That is how I use to do it before I built my smoothwall and now use OpenVPN.

Computer - port
Computer1 - 3389
Computer2 - 3390
Computer3 - 3391

set the RDP ports in the reg file, then forward those ports on your router. Then you have to setup a dynamic dns service on your router after registering one. Most routers support dyndns, no-ip, etc....

It all sounds crazy but its not.

It sounded though like you wanted to work on files from another machine though, and for that I would suggest a real VPN connection (some routers have this capability built in) or using one of the sync tools.

ps i thought it logged out the machine when RDP'ing in because of licensing and how you can only have 1 active session.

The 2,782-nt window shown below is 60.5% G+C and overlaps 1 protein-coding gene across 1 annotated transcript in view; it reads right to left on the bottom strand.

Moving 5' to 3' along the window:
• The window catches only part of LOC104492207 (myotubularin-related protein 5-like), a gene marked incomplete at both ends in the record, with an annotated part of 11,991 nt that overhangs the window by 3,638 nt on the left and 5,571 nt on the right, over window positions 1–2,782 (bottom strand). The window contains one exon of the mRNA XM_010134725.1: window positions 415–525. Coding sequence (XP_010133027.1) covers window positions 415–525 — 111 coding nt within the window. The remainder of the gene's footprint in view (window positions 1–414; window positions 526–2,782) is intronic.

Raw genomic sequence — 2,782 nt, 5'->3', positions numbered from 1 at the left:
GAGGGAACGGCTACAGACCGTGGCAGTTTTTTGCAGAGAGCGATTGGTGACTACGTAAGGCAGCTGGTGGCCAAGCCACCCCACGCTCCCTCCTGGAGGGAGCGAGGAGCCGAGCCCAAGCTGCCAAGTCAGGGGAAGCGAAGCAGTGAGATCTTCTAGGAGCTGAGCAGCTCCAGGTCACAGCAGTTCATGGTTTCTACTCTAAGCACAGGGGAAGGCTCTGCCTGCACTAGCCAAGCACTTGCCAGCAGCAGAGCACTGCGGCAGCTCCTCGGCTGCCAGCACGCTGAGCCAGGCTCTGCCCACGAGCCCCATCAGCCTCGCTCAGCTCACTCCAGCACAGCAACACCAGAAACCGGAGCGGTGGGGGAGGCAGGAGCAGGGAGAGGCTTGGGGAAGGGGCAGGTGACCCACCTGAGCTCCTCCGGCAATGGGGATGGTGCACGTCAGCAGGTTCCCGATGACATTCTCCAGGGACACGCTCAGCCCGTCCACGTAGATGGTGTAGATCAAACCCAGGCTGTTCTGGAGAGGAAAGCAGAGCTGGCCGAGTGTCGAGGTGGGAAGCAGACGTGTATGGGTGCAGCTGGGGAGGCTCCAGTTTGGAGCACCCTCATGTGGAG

My System SpecsSystem Spec
23 Jul 2009   #6

Windows 7 7600.16384 x64

PS if you want to RDP in to multiple machines, and need to change the reg key on each, here is where it is located...


make sure you set it to decimal and not Hex.

I could have swore though if you RDP in to your machine machine at home, and from there RDP in to another machine on your home network it will connect you, but I could be wrong.
My System SpecsSystem Spec
23 Jul 2009   #7


Only a single computer was mentioned, hence the suggestion of RDP.
My System SpecsSystem Spec
23 Jul 2009   #8

Windows 7 7600.16384 x64

i thought he wanted an PC and his HTPC.
My System SpecsSystem Spec
24 Jul 2009   #9


Hey All